It is worrying that at the global level deforestation has continued in this century, albeit with the slower pace than in 20th century. But in terms of growing wood stock, the FAO data shows an increase of 250 million cubic meters in this century. Thus, theoretically there is a bit more wood available now than two decades ago. However, in terms of environmental and socio-economic availability of this, it is uncertain how much of it could actually be supplied to markets. Indeed, it seems evident that also new forest plantations are needed, not least because of the expected increase in wood construction. Mishra et al. (2022) argue that forest plantation increase by 149 million hectares by 2100 would be needed for wood construction purposes, and that this “… is possible without major repercussions on agricultural production.”  

In summary, the net impact of different drivers for global roundwood demand and supply is uncertain. This uncertainty is increased by the fact that the topic is hardly studied. We rely largely on educated guesses and consultant information, and on studies that do not take into account the major structural changes that the wood markets have faced and will be facing in the future. This is particularly puzzling, considering how important the issue is. More resources and efforts should be invested to do systematic research on the global demand and supply of roundwood!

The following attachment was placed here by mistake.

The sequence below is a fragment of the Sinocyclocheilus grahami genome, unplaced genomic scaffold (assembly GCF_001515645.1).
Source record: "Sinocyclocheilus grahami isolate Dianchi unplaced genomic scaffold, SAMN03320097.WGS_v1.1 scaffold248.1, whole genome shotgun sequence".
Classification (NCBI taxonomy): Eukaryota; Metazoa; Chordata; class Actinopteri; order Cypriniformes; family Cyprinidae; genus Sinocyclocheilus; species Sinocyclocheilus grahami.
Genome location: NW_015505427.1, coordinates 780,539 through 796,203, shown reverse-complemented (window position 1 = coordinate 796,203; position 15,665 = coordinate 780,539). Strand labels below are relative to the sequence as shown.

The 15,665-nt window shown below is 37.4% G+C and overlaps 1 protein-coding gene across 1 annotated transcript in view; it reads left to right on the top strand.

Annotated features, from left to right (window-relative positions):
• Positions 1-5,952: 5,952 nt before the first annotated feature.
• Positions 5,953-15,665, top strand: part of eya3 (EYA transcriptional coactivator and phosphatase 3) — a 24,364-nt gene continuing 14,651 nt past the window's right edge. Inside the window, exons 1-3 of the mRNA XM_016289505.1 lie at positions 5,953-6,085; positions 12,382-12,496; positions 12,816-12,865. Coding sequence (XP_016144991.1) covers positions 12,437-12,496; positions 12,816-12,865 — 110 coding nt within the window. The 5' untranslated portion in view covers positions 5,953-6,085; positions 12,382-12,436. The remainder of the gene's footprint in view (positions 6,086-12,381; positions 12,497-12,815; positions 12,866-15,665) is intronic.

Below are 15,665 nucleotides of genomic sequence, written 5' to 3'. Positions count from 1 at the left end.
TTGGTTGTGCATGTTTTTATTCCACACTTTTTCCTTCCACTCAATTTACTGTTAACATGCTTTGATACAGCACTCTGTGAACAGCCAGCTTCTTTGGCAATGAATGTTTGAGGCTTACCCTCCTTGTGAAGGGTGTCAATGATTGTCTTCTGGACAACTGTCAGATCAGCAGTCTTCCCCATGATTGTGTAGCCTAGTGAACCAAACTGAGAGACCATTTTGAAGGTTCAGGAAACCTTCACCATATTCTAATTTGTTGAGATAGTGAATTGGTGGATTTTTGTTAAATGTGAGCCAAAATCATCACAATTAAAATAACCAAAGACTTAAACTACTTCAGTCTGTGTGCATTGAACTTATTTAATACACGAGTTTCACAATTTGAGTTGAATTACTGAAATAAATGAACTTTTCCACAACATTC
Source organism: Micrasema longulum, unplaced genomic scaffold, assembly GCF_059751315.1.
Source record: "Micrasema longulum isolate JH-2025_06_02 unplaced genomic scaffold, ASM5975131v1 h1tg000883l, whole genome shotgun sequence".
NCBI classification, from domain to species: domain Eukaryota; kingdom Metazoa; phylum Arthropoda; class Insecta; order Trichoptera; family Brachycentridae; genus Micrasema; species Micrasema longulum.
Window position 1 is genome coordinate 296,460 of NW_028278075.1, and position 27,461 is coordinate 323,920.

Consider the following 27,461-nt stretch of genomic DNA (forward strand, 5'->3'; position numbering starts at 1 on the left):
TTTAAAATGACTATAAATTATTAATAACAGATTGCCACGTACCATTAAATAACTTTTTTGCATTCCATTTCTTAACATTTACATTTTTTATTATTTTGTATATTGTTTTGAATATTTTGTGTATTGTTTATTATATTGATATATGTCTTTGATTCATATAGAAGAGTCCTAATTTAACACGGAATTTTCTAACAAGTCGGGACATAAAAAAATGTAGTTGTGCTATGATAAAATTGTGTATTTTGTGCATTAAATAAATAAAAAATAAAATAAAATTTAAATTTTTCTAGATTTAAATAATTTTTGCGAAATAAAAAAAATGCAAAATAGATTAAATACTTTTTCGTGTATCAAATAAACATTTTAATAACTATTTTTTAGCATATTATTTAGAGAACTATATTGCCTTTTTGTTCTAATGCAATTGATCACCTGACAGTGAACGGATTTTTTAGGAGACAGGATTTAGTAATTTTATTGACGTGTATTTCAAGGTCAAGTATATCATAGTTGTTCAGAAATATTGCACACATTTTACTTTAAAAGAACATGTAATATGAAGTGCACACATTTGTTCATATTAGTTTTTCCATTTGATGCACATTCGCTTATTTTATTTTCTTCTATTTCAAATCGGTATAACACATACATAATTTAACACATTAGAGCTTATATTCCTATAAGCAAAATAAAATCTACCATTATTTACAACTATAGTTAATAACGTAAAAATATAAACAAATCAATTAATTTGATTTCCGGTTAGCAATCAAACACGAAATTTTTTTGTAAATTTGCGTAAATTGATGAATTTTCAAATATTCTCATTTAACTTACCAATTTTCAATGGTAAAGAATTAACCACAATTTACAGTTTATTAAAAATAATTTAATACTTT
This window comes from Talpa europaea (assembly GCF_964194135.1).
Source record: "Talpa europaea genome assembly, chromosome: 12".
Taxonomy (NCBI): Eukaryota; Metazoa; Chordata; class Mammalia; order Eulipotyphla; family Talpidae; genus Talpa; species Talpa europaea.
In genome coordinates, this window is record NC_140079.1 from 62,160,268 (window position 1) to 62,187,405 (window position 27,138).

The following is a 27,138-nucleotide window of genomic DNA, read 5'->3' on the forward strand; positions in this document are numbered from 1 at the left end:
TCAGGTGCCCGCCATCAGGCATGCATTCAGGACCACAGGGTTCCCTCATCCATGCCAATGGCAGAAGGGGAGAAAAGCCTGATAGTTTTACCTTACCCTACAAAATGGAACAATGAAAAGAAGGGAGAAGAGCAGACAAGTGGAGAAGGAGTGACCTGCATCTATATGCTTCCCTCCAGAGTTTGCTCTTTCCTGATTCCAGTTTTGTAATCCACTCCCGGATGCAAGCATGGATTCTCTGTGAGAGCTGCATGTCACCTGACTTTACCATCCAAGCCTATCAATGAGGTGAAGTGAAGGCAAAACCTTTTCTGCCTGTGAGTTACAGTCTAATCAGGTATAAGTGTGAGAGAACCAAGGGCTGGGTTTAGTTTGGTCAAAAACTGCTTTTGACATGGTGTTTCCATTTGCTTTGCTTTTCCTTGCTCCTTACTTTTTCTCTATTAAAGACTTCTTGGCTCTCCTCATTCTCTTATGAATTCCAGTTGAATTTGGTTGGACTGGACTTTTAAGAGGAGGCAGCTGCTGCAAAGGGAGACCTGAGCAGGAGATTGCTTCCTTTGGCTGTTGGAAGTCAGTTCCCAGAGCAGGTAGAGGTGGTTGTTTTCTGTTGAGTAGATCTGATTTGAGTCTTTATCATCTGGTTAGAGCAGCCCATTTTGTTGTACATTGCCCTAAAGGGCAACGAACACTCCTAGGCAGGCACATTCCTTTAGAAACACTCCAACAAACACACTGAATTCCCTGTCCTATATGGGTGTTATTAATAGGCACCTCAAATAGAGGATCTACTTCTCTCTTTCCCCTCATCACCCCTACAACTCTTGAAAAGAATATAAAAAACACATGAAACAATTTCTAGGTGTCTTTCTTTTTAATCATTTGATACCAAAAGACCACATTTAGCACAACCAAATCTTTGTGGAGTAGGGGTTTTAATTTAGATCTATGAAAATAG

Bancilhon, C., Karge, C. and Norton, T. 2018. Win-Win-Win: The Sustainable Supply Chain Finance Opportunity. Paris: Business for Social Responsibility.

Biber, P., Felton, A., Nieuwenhuis, M., Lindbladh, M., Black, K., Bahýl, J., Bingöl, Ö., Borges, J.G. et al. 2020. Forest biodiversity, carbon sequestration, and wood production: modeling synergies and trade-offs for ten forest landscapes across Europe. Frontiers in Ecology and Evolution, No. 8. e547696.

Díaz-Yáñez, O., Pukkala, T., Packalen, P., Lexer, M. & Peltola, H.  2020. Multi-objective forestry increases the production of ecosystem services. Forestry 94:1–9.

Hetemäki, L., Palahi, M. & Nasi, R. 2020. Seeing the wood in the forests. Knowledge to Action, No.1, European Forest Institute.

Hetemäki, L., Kangas, J. & Peltola, H. (eds.) 2022. Forest Bioeconomy and Climate Change. Springer Cham.

Hurmekoski, E., Jonsson,R., Korhonen, J., Jänis, J., Mäkinen, M., Leskinen, P. & Hetemäki, L. 2018. Diversification of the forest industries: Role of new wood-based products. Canadian Journal of Forest Research,  48(12).

Mauser, H. 2021. How have forest resources in the European Union developed?

Mishra, A., Humpenöder, F., Churkina, G. et al. 2022. Land use change and carbon emissions of a transformation to timber cities. Nature Communications 13.

Mitchell, J. 2022. Net zero could drive up the global demand for timber, putting at risk the world’s forests. Investment Monitor, 9 November 2022.

Vera, I., Wicke, B., Lamers, P., Cowie, A., Repo, A., ……, van der Hilst, F. 2022. Land use for bioenergy: Synergies and trade-offs between sustainable development goals, Renewable and Sustainable Energy Reviews, Vol 161.

World Bank 2022. Scaling Up Ecosystem Restoration Finance: A Stocktake Report. World Bank, Washington.

[1]  Data for this time series is incomplete, as only 9 member states have reported data from 1990 and 17 from 2000 onwards. For the 17 countries that have time-series from 2000 to 2015, the protected area has increased from 27.6 Mha to 31.5 Mha.


Photo: Fabian Rieger / AdobeStock